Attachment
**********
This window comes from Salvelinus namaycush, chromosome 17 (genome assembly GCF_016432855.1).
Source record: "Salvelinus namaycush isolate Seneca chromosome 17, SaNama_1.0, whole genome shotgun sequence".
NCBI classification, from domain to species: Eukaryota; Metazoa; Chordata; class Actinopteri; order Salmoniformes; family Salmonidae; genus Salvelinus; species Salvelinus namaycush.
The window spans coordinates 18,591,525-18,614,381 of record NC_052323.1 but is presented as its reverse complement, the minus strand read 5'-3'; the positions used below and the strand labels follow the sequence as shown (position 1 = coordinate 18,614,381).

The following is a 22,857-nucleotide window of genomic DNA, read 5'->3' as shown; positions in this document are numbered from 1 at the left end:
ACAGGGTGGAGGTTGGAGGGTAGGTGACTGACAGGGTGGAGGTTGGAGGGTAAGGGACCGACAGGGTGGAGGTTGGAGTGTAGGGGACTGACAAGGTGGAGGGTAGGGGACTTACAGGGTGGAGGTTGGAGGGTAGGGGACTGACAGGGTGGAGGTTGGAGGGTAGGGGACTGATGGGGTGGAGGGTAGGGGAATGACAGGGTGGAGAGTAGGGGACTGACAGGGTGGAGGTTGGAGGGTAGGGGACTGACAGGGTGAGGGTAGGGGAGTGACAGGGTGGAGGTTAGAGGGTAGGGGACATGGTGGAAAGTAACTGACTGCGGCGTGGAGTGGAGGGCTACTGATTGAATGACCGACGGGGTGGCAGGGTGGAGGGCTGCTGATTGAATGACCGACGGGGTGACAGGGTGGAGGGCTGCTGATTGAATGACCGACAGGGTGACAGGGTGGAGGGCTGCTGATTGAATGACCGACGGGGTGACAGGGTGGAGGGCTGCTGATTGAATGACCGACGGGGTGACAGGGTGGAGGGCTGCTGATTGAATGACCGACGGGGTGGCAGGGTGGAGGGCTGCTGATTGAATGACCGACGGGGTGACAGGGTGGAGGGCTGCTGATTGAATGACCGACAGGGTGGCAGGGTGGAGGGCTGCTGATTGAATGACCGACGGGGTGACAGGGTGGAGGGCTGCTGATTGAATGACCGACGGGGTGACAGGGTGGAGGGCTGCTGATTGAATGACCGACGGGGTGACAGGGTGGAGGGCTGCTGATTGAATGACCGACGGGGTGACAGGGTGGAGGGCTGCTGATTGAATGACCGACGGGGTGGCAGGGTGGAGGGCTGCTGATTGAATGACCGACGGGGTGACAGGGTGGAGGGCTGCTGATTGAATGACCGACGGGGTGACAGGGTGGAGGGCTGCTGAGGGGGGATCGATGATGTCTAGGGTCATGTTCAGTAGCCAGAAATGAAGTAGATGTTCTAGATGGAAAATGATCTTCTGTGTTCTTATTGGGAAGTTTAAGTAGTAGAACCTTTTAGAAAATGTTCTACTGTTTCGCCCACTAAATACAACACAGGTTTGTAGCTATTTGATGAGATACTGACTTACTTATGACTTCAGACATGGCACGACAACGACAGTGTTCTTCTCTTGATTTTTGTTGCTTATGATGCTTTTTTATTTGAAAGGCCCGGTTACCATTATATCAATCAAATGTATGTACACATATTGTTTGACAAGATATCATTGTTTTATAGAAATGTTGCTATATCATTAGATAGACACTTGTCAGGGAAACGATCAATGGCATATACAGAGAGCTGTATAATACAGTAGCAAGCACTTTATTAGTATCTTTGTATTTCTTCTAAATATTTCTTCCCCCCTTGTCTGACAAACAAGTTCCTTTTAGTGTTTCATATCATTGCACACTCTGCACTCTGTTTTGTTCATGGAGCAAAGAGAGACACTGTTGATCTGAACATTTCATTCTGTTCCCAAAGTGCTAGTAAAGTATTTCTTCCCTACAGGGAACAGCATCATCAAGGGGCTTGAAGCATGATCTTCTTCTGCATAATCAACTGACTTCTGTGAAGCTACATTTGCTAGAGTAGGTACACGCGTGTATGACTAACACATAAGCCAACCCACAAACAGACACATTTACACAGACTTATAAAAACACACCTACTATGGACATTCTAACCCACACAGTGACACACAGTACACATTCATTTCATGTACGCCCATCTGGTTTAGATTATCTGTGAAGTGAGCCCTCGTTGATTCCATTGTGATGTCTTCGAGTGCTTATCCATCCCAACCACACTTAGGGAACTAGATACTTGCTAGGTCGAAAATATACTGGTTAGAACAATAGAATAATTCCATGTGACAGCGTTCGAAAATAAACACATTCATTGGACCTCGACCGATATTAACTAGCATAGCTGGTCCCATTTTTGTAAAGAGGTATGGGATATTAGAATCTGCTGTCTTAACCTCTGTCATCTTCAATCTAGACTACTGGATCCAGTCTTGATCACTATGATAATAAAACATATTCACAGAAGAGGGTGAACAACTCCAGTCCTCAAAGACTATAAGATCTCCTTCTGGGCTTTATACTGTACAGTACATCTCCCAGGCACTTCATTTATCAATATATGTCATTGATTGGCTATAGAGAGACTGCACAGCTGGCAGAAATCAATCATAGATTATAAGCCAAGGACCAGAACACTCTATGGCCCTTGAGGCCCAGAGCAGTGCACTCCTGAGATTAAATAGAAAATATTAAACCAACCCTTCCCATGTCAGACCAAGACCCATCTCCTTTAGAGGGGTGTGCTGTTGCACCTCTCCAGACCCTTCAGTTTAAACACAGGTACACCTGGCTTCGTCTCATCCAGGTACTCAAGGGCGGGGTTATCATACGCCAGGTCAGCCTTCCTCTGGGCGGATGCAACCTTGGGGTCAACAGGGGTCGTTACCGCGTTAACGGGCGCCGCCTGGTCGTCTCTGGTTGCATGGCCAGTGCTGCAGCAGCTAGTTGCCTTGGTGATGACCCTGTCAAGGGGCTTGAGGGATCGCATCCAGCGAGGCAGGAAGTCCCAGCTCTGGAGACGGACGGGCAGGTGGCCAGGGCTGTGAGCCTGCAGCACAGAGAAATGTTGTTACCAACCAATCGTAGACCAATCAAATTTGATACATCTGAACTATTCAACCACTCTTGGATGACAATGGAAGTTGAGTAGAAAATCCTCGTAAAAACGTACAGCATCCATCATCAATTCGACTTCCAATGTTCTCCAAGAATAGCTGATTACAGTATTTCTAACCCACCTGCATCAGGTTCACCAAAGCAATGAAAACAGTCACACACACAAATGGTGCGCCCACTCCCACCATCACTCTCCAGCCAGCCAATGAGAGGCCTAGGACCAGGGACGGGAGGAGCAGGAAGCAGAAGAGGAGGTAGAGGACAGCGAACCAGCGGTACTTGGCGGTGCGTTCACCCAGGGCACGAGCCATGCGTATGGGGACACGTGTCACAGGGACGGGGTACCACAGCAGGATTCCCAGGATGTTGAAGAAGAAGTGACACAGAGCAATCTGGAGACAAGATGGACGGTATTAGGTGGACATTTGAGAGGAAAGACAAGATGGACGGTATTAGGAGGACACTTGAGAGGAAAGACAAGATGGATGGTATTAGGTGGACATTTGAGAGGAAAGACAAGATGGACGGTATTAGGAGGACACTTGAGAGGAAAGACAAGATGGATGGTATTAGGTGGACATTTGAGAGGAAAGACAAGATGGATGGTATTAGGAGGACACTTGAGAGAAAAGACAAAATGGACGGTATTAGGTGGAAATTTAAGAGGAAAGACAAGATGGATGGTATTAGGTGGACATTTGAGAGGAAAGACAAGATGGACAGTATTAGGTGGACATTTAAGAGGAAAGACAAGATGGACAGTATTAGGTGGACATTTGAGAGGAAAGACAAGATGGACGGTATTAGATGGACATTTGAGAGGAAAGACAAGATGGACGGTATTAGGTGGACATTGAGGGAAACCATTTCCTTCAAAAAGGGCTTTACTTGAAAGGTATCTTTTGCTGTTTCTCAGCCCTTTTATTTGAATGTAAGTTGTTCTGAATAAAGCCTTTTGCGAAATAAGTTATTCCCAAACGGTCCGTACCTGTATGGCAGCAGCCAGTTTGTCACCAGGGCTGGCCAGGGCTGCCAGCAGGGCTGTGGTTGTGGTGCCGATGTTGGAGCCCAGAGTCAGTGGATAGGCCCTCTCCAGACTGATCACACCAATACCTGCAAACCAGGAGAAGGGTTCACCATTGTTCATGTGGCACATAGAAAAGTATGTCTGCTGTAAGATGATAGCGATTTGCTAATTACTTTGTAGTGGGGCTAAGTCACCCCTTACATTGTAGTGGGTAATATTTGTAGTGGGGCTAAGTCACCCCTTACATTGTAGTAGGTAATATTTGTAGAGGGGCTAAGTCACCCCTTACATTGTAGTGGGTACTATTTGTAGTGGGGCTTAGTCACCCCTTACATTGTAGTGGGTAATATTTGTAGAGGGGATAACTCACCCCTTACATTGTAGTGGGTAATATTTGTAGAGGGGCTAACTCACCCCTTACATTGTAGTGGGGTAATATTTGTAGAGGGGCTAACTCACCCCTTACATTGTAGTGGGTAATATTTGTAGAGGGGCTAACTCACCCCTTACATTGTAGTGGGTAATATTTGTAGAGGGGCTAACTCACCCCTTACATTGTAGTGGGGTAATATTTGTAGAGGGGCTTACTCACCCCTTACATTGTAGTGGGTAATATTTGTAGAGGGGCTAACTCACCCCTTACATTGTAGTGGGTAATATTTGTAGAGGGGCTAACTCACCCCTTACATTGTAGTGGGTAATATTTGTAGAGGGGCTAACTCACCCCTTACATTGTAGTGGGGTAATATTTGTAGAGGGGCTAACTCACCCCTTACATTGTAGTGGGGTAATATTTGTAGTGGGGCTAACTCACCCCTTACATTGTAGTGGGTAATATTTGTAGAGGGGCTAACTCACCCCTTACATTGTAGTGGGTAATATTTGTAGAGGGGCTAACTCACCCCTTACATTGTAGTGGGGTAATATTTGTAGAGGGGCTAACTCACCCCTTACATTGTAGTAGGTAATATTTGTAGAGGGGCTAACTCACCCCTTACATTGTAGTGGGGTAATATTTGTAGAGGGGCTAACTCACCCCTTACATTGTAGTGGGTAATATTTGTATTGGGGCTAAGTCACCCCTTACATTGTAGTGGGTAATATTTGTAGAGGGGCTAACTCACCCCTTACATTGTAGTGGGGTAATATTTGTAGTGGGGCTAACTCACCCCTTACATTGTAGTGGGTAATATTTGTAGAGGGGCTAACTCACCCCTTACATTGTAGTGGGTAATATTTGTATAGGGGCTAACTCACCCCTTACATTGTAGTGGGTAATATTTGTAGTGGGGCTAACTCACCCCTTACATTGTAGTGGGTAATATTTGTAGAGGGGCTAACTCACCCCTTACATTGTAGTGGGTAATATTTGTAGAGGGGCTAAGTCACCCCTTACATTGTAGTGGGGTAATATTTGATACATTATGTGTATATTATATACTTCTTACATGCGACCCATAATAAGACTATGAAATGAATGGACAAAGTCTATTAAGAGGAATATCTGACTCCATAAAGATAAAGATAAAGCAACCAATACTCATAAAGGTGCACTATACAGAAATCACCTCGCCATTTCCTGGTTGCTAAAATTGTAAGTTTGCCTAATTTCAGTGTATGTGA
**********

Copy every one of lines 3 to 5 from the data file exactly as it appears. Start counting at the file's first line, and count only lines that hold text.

NCBI classification, from domain to species: Eukaryota; Metazoa; Chordata; class Actinopteri; order Salmoniformes; family Salmonidae; genus Salvelinus; species Salvelinus namaycush.
The window spans coordinates 18,591,525-18,614,381 of record NC_052323.1 but is presented as its reverse complement, the minus strand read 5'-3'; the positions used below and the strand labels follow the sequence as shown (position 1 = coordinate 18,614,381).

The following is a 22,857-nucleotide window of genomic DNA, read 5'->3' as shown; positions in this document are numbered from 1 at the left end: